The Blue Mountains Attainable Housing Corporation (BMAHC) is hopeful of acquiring funding from the provincial government for the Gateway attainable housing project.
BMAHC executive director Jennifer Bisley attended council’s meeting on Oct. 31 to update council on the corporation’s activities and to take care of some housekeeping administrative issues.
Bisley said BMAHC board chair and Councillor Rob Sampson had recently met with the provincial Ministry of Municipal Affairs and Housing about funding for the Gateway project and had made some progress. She requested that Mayor Alar Soever write a letter of support for the project to be included in any funding application.
Sampson said his presentation had gone well.
“Our approach has been extremely well-received. The question was: what is the support from the town?” said Sampson. “Our ask is heading in the right direction. It would be helpful for the town and council to write a letter of support for the project.”
Sampson said the fact that a significant portion of the housing in the Gateway project would be considered housing for citizens in the workforce was a big mark in its favour with the province.
“Our initial project might be the only workforce housing project the province can point to,” said Sampson. “It could bring us to the top of the list.”
Members of council were enthusiastic about the possibility of provincial funding and unanimously approved a resolution that authorized the mayor to prepare a letter of support that will include details about the contributions the town has made to the Gateway project.
At the meeting, Bisley also requested that council adopt the BMAHC 2019 Conceptual Business Model as its business case study for attainable housing. BMAHC is currently undertaking amendments to its letters patent to take care of some minor administrative items. Provincial regulations require the adoption by the town of a business case study for the corporation to amend its letters patent.
One amendment would be to recognize that BMAHC is now considering rental units as part of its efforts to address affordable/attainable housing issues in the community. The original letters patent mentioned only ownership of housing units.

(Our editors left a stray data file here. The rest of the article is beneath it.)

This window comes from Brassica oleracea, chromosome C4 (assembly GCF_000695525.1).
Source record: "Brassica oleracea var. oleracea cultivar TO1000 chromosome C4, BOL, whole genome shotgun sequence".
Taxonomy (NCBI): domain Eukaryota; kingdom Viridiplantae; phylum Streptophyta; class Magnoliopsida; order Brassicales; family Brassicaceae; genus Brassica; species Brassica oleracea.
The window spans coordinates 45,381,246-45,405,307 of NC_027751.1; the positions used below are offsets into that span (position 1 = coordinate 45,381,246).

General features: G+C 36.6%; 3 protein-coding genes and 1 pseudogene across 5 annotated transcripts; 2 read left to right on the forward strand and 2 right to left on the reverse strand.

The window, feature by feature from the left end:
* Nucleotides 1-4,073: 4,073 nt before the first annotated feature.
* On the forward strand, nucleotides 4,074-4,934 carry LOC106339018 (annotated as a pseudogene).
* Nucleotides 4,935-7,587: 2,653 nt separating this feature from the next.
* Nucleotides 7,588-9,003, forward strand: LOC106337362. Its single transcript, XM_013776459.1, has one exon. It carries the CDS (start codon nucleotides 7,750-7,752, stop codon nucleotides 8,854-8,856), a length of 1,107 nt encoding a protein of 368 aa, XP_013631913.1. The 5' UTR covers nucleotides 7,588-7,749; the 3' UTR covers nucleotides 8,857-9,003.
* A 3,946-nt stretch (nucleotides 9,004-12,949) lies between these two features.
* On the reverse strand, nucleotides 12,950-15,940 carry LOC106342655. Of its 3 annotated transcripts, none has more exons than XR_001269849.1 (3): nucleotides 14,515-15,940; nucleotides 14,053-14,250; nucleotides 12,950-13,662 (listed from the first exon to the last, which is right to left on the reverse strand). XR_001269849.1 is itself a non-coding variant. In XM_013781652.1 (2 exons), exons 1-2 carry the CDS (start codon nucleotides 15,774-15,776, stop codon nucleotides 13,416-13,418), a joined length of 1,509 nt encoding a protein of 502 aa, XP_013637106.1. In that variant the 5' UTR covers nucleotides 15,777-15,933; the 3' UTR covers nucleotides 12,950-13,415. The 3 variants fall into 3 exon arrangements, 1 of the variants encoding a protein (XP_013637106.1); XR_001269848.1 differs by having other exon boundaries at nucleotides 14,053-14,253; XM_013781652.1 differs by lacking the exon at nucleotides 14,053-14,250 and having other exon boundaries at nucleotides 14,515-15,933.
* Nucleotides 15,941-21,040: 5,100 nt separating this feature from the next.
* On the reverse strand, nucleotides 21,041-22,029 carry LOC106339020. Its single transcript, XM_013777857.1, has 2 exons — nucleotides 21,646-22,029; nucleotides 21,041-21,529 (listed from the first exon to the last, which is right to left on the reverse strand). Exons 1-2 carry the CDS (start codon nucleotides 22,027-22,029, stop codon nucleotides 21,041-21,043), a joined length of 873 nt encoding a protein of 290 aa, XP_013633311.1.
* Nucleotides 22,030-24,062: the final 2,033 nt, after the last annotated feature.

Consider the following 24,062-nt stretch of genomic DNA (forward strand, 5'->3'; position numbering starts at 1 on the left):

The second change is to amend the quorum required for a BMAHC board of directors meeting. Currently, quorum is attained when five members attend, but one of the five members must be one of the council representatives on the board. BMAHC is seeking to have the quorum requirement be any five members of the board.
“The 2019 Conceptual Business Model, approved by the BMAHC Board on Aug. 1, 2019, replaced the April 11, 2012 Housing Committee’s Strategic and Business Plan to serve as the foundation for the current strategy, activities, and structure. Although due for an update, it is the basis for the amendments setting out the new mandate and providing a framework for the organizational structure and corporate policies,” said Bisley.
Coun. Andrea Matrosovs praised BMAHC’s approach in recommending the adoption of the Conceptual Business Model.
“It’s a good strategy for us. It’s welcome news that you’re looking at an update,” said Matrosovs, who inquired about the time frame for the update.
Bisley said with the town planning its own attainable/affordable housing strategy, BMAHC hopes to coordinate its update with the town’s timeline.
“Hopefully we can line those up together,” she said.
Chris Fell, Local Journalism Initiative Reporter, CollingwoodToday.ca